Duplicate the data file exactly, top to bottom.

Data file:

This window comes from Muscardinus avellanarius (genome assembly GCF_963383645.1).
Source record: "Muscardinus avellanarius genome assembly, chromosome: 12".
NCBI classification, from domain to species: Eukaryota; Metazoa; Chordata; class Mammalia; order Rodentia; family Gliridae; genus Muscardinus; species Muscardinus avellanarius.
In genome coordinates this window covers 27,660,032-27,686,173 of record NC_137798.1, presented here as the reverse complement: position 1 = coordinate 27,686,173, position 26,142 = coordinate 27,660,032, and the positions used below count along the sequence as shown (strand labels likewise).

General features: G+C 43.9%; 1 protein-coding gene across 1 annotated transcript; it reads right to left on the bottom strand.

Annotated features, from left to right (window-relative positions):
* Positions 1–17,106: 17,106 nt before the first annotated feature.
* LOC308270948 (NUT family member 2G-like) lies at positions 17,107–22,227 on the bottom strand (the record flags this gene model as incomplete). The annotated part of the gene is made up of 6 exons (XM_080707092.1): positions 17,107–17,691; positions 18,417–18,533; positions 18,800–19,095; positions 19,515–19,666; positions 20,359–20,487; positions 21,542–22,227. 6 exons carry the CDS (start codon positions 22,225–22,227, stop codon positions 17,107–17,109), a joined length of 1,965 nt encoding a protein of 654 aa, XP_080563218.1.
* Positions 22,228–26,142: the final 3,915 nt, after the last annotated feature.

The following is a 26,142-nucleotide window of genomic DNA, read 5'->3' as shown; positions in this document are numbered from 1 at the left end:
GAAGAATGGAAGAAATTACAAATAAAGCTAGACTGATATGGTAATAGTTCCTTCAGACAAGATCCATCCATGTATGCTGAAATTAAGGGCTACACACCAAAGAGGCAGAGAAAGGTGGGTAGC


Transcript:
This window comes from Muscardinus avellanarius (genome assembly GCF_963383645.1).
Source record: "Muscardinus avellanarius genome assembly, chromosome: 12".
NCBI classification, from domain to species: Eukaryota; Metazoa; Chordata; class Mammalia; order Rodentia; family Gliridae; genus Muscardinus; species Muscardinus avellanarius.
In genome coordinates this window covers 27,660,032-27,686,173 of record NC_137798.1, presented here as the reverse complement: position 1 = coordinate 27,686,173, position 26,142 = coordinate 27,660,032, and the positions used below count along the sequence as shown (strand labels likewise).

General features: G+C 43.9%; 1 protein-coding gene across 1 annotated transcript; it reads right to left on the bottom strand.

Annotated features, from left to right (window-relative positions):
* Positions 1–17,106: 17,106 nt before the first annotated feature.
* LOC308270948 (NUT family member 2G-like) lies at positions 17,107–22,227 on the bottom strand (the record flags this gene model as incomplete). The annotated part of the gene is made up of 6 exons (XM_080707092.1): positions 17,107–17,691; positions 18,417–18,533; positions 18,800–19,095; positions 19,515–19,666; positions 20,359–20,487; positions 21,542–22,227. 6 exons carry the CDS (start codon positions 22,225–22,227, stop codon positions 17,107–17,109), a joined length of 1,965 nt encoding a protein of 654 aa, XP_080563218.1.
* Positions 22,228–26,142: the final 3,915 nt, after the last annotated feature.

The following is a 26,142-nucleotide window of genomic DNA, read 5'->3' as shown; positions in this document are numbered from 1 at the left end:
GAAGAATGGAAGAAATTACAAATAAAGCTAGACTGATATGGTAATAGTTCCTTCAGACAAGATCCATCCATGTATGCTGAAATTAAGGGCTACACACCAAAGAGGCAGAGAAAGGTGGGTAGC